By Bianca Garner
“Why’d ya spill yer beans?” If anyone is aware of Robert Eggers’ surreal black comedy/horror film “The Lighthouse” then they’ll most certainly get this reference. As I found myself standing in line at 7:30 am for the press screening of “The Lighthouse” I was wondering just what had I gotten myself into. Is this film really as bizarre as everyone claims it is? Would I find it a challenge to watch and a film that would leave me frustrated, and dissatisfied as a result? Well, “The Lighthouse” is most certainly bizarre and at times, it’s a real challenge to watch, but it was the most fun I have had in the cinema this year so far. Perhaps, fun isn’t the right word because this isn’t exactly a laugh-out-loud comedy, but the surrealness of the events taking place manage to evoke laughter. I wonder whether this was just an involuntary reaction that I had little control over. Even so, I found the film frightfully funny to watch, I also found it frightening and disturbing to watch, and the imagery that Eggers has created has burned its way into my skull.
“The Lighthouse” is a film about two men who are tasked with maintaining a lighthouse a remote island in the middle of nowhere. These men are Thomas (Willem Dafoe sporting a nice bushy beard) and Winslow (Robbert Pattinson also complete with his own facial hair in the form of a mustache). Thomas tells tales of sea gods, magical gulls, and seductive mermaids. He also dishes out the orders and mocks Winslow for not drinking. Winslow begins to slip into madness. Thomas might already be mad. There are all sorts of bodily fluids depicted throughout the film. At one point, Pattinson’s character throws a bedchamber pot into the sea only to have the contents fly back into his face. If you have a queasy stomach then “The Lighthouse” is not for you.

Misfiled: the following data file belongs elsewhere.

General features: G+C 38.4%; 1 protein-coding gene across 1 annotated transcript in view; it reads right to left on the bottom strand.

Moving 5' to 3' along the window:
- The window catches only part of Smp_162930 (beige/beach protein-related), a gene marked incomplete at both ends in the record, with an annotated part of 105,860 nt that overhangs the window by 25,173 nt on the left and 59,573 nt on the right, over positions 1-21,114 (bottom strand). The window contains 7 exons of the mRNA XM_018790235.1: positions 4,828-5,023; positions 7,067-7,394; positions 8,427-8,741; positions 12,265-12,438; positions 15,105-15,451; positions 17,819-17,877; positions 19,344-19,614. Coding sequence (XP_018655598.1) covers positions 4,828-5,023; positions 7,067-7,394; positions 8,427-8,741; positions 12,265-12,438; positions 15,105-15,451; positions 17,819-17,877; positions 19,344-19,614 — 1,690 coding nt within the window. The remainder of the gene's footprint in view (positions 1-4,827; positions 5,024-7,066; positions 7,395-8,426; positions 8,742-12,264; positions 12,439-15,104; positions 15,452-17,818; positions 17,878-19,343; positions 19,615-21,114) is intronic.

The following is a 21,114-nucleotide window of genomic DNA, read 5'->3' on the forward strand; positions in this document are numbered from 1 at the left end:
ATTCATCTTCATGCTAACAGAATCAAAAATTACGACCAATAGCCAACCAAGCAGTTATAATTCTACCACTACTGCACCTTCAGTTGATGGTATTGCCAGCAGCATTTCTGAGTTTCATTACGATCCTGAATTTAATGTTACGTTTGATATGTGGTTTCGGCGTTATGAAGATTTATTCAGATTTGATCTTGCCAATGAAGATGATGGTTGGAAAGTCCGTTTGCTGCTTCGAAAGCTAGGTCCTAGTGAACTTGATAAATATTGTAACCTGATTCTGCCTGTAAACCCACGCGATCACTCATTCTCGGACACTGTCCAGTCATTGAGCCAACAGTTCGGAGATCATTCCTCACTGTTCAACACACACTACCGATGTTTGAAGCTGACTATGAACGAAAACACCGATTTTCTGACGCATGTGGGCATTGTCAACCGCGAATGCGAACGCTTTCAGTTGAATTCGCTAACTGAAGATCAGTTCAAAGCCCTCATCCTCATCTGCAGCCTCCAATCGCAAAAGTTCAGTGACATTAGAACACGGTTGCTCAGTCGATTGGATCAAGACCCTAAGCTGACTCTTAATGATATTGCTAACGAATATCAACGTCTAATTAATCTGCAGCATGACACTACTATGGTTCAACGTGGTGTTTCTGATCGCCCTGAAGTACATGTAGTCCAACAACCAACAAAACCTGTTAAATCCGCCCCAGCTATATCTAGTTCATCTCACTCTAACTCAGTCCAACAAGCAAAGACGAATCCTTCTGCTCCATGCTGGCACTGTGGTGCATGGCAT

There’s so much to unpick in terms of “The Lighthouse” and its a film I am still processing in my mind. I love the performances with both of the actors being such a dominating presence. I can’t get over the haunting score by Mark Korven and Jarin Blaschke stark black and white cinematography. I know that this will be a film that will divide audiences, but I feel compelled to revisit the film as if it was a siren lulling me out to sea.
The next film on my schedule was Kantemir Balagov’s Russian epic, “Beanpole” a film about friendship, motherhood and a broken city trying to heal. Set just after the end of WW2, the film follows two women Iya Sergueeva (Viktoria Miroshnichenko) and Masha (Vasilisa Perelygina) who became friends after fighting on the front line. Masha had a son with another soldier and asked Iya (known as Beanpole because of her height) to take care of her child. However, a tragedy takes place, and the women find their friendship is being tested.
This is a slow film, but it’s beautifully shot by Kseniya Sereda, who along with Balagove manage to capture a city and its people trying to recover. There’s a deep solemness to the film, and it’s a complex drama reminiscent of Ingmar Bergman’s “The Silence” or “Persona” both films that deal with the relationship between two women trying to support each other. “Beanpole” is certainly a slow burner, but such a rewarding watch, full of depth and soul.